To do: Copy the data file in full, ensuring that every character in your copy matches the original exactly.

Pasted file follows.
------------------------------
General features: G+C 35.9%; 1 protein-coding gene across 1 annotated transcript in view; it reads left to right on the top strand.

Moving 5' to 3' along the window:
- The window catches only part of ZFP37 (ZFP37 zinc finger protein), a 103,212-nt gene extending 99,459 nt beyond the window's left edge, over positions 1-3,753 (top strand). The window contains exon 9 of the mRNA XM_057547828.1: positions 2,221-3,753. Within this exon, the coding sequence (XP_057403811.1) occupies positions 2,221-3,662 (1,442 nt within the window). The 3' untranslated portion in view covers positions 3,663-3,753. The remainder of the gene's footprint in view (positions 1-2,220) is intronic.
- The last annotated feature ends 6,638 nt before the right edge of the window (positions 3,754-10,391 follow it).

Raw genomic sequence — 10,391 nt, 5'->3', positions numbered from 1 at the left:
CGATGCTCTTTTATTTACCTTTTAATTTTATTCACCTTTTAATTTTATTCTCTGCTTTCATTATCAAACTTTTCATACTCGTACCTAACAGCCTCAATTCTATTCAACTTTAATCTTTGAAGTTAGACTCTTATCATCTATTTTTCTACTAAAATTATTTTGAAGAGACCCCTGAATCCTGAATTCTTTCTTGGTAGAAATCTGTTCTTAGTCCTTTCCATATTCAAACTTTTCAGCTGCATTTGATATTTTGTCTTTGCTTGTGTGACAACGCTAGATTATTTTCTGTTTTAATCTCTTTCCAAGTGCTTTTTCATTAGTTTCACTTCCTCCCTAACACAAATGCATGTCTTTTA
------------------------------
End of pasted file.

General features: G+C 35.9%; 1 protein-coding gene across 1 annotated transcript in view; it reads left to right on the top strand.

Moving 5' to 3' along the window:
- The window catches only part of ZFP37 (ZFP37 zinc finger protein), a 103,212-nt gene extending 99,459 nt beyond the window's left edge, over positions 1-3,753 (top strand). The window contains exon 9 of the mRNA XM_057547828.1: positions 2,221-3,753. Within this exon, the coding sequence (XP_057403811.1) occupies positions 2,221-3,662 (1,442 nt within the window). The 3' untranslated portion in view covers positions 3,663-3,753. The remainder of the gene's footprint in view (positions 1-2,220) is intronic.
- The last annotated feature ends 6,638 nt before the right edge of the window (positions 3,754-10,391 follow it).

Raw genomic sequence — 10,391 nt, 5'->3', positions numbered from 1 at the left:
CGATGCTCTTTTATTTACCTTTTAATTTTATTCACCTTTTAATTTTATTCTCTGCTTTCATTATCAAACTTTTCATACTCGTACCTAACAGCCTCAATTCTATTCAACTTTAATCTTTGAAGTTAGACTCTTATCATCTATTTTTCTACTAAAATTATTTTGAAGAGACCCCTGAATCCTGAATTCTTTCTTGGTAGAAATCTGTTCTTAGTCCTTTCCATATTCAAACTTTTCAGCTGCATTTGATATTTTGTCTTTGCTTGTGTGACAACGCTAGATTATTTTCTGTTTTAATCTCTTTCCAAGTGCTTTTTCATTAGTTTCACTTCCTCCCTAACACAAATGCATGTCTTTTA